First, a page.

We hope everyone has a restful and Merry Christmas, and a Happy New Year! If you get fed up eating mince pies and drinking mulled wine (impossible though that sounds) don’t forget you can access many of our resources online. With your Single Sign On login, you can access all our ebookejournal and database subscriptions while away from Oxford.

Here’s the Bodleian tree atmospherically lit up for the final week of Term. Have a fantastic Christmas break everyone!

Newly received History books: German art and war, white slavery, cultural assimilation and an English master.

Below is a small selection of new books that have been added to our collections in the past fortnight, this week’s selection isn’t themed but does include a varied selection of social, cultural and art history.

Potter, Pamela Maxine, Art of suppression : confronting the Nazi past in histories of the visual and performing arts (University of California Press, 2016)

Hales, Petrescu and Weinstein (eds.), Continuity and crisis in German cinema, 1928-1936 (New York : Camden House, 2016)

Merritt, Keri Leigh, Masterless men : poor whites and slavery in the antebellum South (Cambridge University Press, 2017)

Wiese and Wilhelm (eds.) American Jewry : transcending the European experience? (London : Bloomsbury Academic, 2017)

Woods, Gregory, Homintern : how gay culture liberated the modern world (Yale University Press, 2016)

Shanes, Eric, Young Mr Turner : the first forty years, 1775-1815 (Yale University Press, 2016)

 

There are more!

Many more new books were received. You can find them all here.

Personalise your alerts

If you would like a personalised RSS feed so you can be alerted to our new history books, just email isabel.holowaty@bodleian.ox.ac.uk with your preferred period, country or topic.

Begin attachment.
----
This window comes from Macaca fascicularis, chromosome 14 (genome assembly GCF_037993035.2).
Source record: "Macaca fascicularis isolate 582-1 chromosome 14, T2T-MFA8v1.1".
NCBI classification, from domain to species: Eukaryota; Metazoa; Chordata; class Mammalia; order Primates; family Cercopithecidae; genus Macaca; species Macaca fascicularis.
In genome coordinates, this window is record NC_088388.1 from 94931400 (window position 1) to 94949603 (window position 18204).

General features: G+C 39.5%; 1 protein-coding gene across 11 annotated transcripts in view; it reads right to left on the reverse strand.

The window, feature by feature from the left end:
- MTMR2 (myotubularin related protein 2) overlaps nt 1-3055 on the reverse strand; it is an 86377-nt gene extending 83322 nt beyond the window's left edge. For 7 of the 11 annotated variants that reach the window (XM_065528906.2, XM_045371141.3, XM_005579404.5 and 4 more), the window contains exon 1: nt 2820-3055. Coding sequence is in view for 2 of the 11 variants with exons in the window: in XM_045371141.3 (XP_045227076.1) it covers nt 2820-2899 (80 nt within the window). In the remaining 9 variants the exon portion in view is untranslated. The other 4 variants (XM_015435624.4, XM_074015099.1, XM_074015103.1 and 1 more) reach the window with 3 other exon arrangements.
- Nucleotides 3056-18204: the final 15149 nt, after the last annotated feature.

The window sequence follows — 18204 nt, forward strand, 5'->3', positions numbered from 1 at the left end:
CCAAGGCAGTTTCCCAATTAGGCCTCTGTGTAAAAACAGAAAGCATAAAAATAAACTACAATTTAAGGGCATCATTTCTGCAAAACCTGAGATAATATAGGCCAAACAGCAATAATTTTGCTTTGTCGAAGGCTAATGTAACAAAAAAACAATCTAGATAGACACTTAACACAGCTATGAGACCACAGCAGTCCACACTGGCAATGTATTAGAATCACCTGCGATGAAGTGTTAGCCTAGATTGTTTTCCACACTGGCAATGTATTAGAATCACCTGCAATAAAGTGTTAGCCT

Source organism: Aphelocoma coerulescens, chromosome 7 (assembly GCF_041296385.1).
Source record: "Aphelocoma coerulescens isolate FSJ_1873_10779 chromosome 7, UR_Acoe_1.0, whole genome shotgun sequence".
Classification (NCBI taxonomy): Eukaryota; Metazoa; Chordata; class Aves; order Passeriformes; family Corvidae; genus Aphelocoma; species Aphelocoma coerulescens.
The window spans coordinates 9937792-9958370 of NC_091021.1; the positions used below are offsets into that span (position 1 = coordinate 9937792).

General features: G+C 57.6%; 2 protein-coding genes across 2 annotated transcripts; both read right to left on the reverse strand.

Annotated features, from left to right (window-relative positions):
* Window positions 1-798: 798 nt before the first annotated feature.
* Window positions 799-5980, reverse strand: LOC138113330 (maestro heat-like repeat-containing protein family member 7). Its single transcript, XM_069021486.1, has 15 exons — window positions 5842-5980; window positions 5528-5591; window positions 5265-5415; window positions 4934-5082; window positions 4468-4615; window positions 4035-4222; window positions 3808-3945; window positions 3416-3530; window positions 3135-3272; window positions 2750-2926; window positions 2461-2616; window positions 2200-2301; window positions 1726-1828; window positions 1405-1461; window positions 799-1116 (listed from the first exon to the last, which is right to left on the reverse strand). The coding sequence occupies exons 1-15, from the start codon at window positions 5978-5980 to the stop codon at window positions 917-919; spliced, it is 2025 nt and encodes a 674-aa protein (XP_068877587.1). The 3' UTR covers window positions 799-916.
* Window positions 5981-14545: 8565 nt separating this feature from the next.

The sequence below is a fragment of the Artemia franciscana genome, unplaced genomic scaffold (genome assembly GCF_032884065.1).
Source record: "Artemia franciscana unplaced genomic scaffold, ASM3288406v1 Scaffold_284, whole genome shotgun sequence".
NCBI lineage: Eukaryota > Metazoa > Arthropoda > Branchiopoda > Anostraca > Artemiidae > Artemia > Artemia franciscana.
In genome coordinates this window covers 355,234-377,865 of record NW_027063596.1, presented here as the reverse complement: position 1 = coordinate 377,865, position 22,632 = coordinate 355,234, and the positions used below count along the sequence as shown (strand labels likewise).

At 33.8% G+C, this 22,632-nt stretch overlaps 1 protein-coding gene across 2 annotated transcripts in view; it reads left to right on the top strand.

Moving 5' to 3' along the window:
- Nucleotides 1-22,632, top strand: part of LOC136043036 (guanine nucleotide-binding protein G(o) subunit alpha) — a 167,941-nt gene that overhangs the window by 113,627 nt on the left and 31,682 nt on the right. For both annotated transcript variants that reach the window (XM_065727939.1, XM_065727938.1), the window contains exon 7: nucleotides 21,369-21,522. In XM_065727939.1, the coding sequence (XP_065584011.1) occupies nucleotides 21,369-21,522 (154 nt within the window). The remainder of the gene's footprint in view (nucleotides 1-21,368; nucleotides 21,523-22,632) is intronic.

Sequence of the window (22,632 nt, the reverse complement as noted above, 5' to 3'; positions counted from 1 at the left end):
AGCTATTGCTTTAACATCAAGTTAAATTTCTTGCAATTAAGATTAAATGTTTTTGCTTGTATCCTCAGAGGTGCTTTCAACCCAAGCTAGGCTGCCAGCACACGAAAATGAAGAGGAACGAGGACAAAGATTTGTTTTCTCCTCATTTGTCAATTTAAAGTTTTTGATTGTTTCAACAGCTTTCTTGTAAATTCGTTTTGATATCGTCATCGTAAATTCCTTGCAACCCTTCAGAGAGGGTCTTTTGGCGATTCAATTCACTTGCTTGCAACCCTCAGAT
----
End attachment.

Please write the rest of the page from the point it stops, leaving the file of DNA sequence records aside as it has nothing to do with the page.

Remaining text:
Chapter downloads in ACLS Humanities ebooks now possible

Good news! ACLS Humanities E-Book (HEB) has announced that chapter downloads are now available in their ebooks collection. Previously you could only download page by page.

Please note that this new and welcome functionality currently only applies to HEB titles in page image format.  You can spot them if they have the following red book icon:

Once you’ve selected your chapter from the Table of Contents (ToC), just select Chapter PDF to download it.

Many HEB titles will, however, be in XML format, i.e. the text is encoded. Chapter download for HEB XML formatted ebooks is currently not possible though I am told that this will be looked at.

Also of interest:

  1. ACLS Humanities E-Book (subscription resource available to Oxford researchers)
  2. Knowing your EBL from your ebrary: guide to ebooks

British History Online and the Bibliography of British and Irish History – not just British

Read this great blogpost from the Institute of Historical Research on the global coverage of British History Online and the Bibliography of British and Irish History.

They are wonderful resources and easy to use. Take a look now!

From the titles of some of the IHR’s digital resources, you might think that they have limited geographical reach: British History Online…the Bibliography of British and Irish History. …

Source: British History Online and the Bibliography of British and Irish History – not just British

Trial until 31 January 2018: The Chicago Manual of Style Online (17th ed.)

Oxford researchers and students are now invited to trial the online version of Chicago Manual of Style Online (17th ed.). It is available via SOLO or OxLIP+.First published in 1906 by Chicago University Press, the Chicago Style Manual’s Notes and Bibliographies system is one of the most widely used citation styles in the Humanities. Its Author-Date system is more commonly used in the Sciences and Social Sciences.

The online edition of this authoritative reference work is full-text searchable. It also includes the 16th edition and be read and browsed as a book. The content covers the publishing process, style and usage, and source citations and indexes. When reading the Chapter 4 (Rights, Permissions, and Copyright Administration) please remember that it will refer to the US copyright regulations. A quick guide is available as are Q&As and video tutorials.

Please send feedback to isabel.holowaty@bodleian.ox.ac.uk.

Also useful: